“The team really enjoys it,” says Garten. “When we all come back to the Zoom you can see the smiles on peoples’ faces.”
The team also started sending out quarterly surveys to gauge employee sentiment and to see if any immediate adjustments could be made. It’s been an effective way to keep employees engaged and gives them an outlet to voice concerns. “It’s a cycle,” says Garten. “Taking the temperature, changing, improving, adapting.”
Leaning in to the company’s culture of continuous learning, InteraXon is launching a mindfulness leadership course centred on employees. The three-part program, which is open to team members at any level, is led by one of their meditation experts and aims to help staff feel connected and be more mindful in the workplace. Course materials range from emotional intelligence training to performance feedback practices and connecting with colleagues.
Having the validation from their own team’s success with meditation practices and recognizing the need for hands-on help at other organizations, InteraXon has also launched a corporate wellness program to bring its expertise to companies of all sizes.
Participants are offered a range of services from discounted gear to remote onboarding, personalized coaching and regular check-ins for goal alignment, which can help to increase employee engagement and well-being; something that has been particularly challenging for remote teams. One of their major American clients told Garten that employees were opening up about typically taboo workplace topics in ways they had never seen before. Mental health, anxiety, personal challenges; nothing was off the table. “It allows people to open up and actually be more honest about what’s going on and find real solutions for it,” says Garten.
Now, companies that enroll in the program are sent devices for all employees, who can then take part in live remote training sessions with a practiced member of the InteraXon team and break out into groups for further learning. The program is split into two areas of focus: managing thoughts and stress, then putting learned skills into practice. “It’s exactly what people need now,” says Garten. “And what we’ve actually found is that virtual makes it quite effective.”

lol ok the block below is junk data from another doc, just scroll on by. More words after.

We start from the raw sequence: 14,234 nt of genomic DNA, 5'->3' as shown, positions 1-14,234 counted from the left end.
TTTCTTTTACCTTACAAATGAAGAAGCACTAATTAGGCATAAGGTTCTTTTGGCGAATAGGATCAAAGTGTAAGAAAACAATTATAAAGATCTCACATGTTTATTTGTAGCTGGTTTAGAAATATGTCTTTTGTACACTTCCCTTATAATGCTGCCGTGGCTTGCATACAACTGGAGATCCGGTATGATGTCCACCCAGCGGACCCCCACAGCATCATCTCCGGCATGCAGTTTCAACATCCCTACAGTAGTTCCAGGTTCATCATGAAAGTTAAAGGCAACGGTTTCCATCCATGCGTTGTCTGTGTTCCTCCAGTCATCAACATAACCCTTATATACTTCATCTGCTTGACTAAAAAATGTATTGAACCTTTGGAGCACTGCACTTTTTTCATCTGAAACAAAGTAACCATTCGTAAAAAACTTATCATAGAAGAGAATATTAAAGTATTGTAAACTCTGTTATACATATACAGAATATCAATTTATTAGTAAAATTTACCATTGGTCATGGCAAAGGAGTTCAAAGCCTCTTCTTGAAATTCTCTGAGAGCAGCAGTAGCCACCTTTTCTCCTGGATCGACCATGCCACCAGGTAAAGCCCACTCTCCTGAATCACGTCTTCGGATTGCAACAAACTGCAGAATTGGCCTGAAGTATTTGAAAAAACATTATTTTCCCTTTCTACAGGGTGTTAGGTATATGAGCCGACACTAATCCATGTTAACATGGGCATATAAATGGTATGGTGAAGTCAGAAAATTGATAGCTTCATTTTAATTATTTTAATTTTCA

Having adjusted into a steadier work-from-home routine, the InteraXon team is now taking the time to sink their teeth into annual planning; something that would normally be a facilitated event at a rented space with sticky notes and whiteboards. With that not being a possibility this year, the remote process looks quite different.
What was once a single-day planning session has turned into a month-long sprint, where employees are broken into teams working in spreadsheets to map out the internal workings of the next year. Leadership then has the chance to review everyone’s ideas and recommendations to ensure all teams’ perspectives are being taken into consideration. The new and more collaborative process has allowed everyone to be involved, and have a say in the direction of the company, Garten says.
“Everybody has the opportunity to comment on what we’re doing for the year to poke holes in it to say what they think is wrong or what we should be doing instead” she says. “We’re all building the future of the company together.”